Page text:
Though pepper spray has been proven effective (over 90%) in multiple studies, many still prefer a side arm, shotgun or rifle to carry when going into bear country. Some want both. I will say that whatever your chosen method may be, you must have it readily accessible and know how to use it. I have carried both into the woods, thankfully having to use neither. If a firearm is your preference- size does matter. My caliber of choice is .44mag in a pistol on my hip- though a shotgun with slugs or buckshot is better. My pistol weighs in around 7lbs with 6 rounds in it. That’s quite a bit more than the sub 2lbs that my bear spray weighs. Personally I wouldn’t carry anything less than a .44mag if you are in brown bear country. I do want to stress that a carrying a gun without being familiar, comfortable and most important- accurate is just dangerous. If you don’t shoot regularly- please just carry spray. Hell, you can even carry both. Compare it to avalanche rescue equipment while snowboarding in the backcountry- it seems like it’s excessive, until you need it.
My encounters with bears have been benign, though they definitely keep me on my toes. Bears are curious, and when we have crossed paths, there has been only a stare down, me announcing my presence and the bear going on it’s way- usually running. I’ve even blazed down a trail and separated a sow and cubs- but thankfully was gone before they knew what was going on. In sizing each other up I have never been charged, even with the false, or bluff charges which are commonly done by bears to say “Hey asshole! Get off my lawn!” Though I’ve had my hand on my pistol a number of times, I’ve never felt the need to take aim because I’m not about just going around shooting bears all willy-nilly like. (This has actually become something fairly common in Anchorage, AK as runners and skiers come across moose on the winter trails, shooting them “in self-defense.)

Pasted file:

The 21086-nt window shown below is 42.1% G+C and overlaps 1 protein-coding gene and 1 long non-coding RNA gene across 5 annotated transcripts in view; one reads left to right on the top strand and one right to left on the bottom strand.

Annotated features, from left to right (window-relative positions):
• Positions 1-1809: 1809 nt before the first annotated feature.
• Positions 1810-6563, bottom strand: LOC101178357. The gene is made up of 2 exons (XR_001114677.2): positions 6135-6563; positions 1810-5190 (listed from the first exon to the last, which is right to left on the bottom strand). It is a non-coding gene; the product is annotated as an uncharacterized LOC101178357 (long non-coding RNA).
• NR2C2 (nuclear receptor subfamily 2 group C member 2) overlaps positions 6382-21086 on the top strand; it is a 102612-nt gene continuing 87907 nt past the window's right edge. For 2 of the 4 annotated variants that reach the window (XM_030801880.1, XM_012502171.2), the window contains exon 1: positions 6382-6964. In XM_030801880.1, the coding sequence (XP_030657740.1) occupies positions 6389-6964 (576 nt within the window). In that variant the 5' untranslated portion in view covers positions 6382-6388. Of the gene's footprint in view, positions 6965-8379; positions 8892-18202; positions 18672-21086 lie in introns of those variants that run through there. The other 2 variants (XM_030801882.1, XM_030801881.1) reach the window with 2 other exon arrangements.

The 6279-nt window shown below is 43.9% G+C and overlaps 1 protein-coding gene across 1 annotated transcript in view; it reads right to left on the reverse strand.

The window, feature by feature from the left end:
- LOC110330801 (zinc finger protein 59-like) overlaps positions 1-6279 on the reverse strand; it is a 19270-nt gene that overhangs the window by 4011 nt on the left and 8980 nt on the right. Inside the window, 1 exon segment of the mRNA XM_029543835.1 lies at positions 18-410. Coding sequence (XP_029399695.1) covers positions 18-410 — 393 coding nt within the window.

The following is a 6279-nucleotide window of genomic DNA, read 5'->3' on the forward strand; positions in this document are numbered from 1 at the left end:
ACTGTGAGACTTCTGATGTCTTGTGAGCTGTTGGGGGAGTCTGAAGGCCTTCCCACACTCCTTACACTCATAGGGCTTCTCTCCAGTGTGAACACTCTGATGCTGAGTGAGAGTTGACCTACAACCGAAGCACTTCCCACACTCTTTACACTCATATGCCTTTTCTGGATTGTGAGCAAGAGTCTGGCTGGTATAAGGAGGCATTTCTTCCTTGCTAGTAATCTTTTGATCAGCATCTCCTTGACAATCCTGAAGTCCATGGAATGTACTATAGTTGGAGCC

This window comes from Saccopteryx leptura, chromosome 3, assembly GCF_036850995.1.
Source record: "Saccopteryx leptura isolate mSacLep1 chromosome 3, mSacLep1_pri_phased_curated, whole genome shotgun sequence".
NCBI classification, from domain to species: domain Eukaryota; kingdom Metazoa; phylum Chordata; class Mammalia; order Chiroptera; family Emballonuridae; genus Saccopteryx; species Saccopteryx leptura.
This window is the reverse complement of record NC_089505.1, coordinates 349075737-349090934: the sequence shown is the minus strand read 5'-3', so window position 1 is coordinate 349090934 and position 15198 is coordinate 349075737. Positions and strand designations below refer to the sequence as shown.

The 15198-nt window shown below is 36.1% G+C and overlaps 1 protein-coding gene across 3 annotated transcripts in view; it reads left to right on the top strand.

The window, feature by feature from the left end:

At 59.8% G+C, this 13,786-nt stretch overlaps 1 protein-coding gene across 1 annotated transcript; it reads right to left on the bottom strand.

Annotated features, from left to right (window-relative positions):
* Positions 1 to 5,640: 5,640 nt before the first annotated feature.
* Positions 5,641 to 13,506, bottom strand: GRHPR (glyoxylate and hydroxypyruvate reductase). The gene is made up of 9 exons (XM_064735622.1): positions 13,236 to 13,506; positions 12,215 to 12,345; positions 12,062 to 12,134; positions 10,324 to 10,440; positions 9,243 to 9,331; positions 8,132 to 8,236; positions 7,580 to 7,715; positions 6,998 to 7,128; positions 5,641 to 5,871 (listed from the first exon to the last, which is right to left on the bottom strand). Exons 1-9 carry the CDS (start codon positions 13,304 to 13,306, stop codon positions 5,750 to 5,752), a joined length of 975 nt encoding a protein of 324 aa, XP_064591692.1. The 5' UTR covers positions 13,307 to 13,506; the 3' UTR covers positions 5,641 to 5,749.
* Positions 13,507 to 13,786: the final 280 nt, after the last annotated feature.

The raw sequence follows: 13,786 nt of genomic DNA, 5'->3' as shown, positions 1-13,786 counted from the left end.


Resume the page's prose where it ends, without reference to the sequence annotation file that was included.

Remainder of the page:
From my experience and reading, a fast assessment of the situation is critical in a bear encounter. Is it a black bear or brown bear? Sow with cubs? What is the body language of the bear (is it turned away from you and already on the move away from you?) If the shit hits the fan and you are going to get mauled- the information that I’ve read is different depending on the situation. To sound cliche, be “Bear Aware”
Hand to paw combat.
Is there a black bear clawing at you and your spray wasn’t effective? Fight like hell. They are smaller bears, and generally not going to attack because of a turf war. They might actually like the taste of your shampoo and decide that gnawing on your cranium tastes pretty good. Punch, kick, poke eyes and fight for your life.
Channel your inner Mobley and do something like this:
Brown bear sow with cubs? This is one of the more dangerous scenarios. A sow will protect her cubs with the voracity of a much larger boar (male bear.) The best is to ensure that your actions do not imply that you are in fact going to mess with the cubs. You DON’T want to be caught between them. Don’t face the cubs. Face the sow, make your presence known and don’t be aggressive. If attacked- this is likely the only scenario that the “play dead” action may be effective. Her sole purpose is to protect her cubs- once you aren’t seen as a threat- chances are they’ll be on their way. At least that’s the hope.
A Brown bear that is territorial? Many bears give false charges and like most wildlife are not out looking to pick fights. If they can intimidate the danger (you) away, they’ve won. You aren’t out to win a turf war with a bear- so it’s really a win-win situation.
*Disclaimer: I’m not a biologist, bear whisperer or an expert on anything other than drinking beer. Don’t read this stupid on the internet and head off into the woods expecting you know everything. Read more. Prepare. And then go out outside and try not to die.
More info at:
UDAP Bear Spray website
As I post this, an acquaintance lies in the hospital, medevac’d to Anchorage after being attacked while hiking with her dogs on a local trail. The dogs ran off and came back with a brown bear in tow. She’ll make it- but it reiterates that hiking or riding with your dog can be a liability. Get well Thea, and we’ll see you on the trails soon.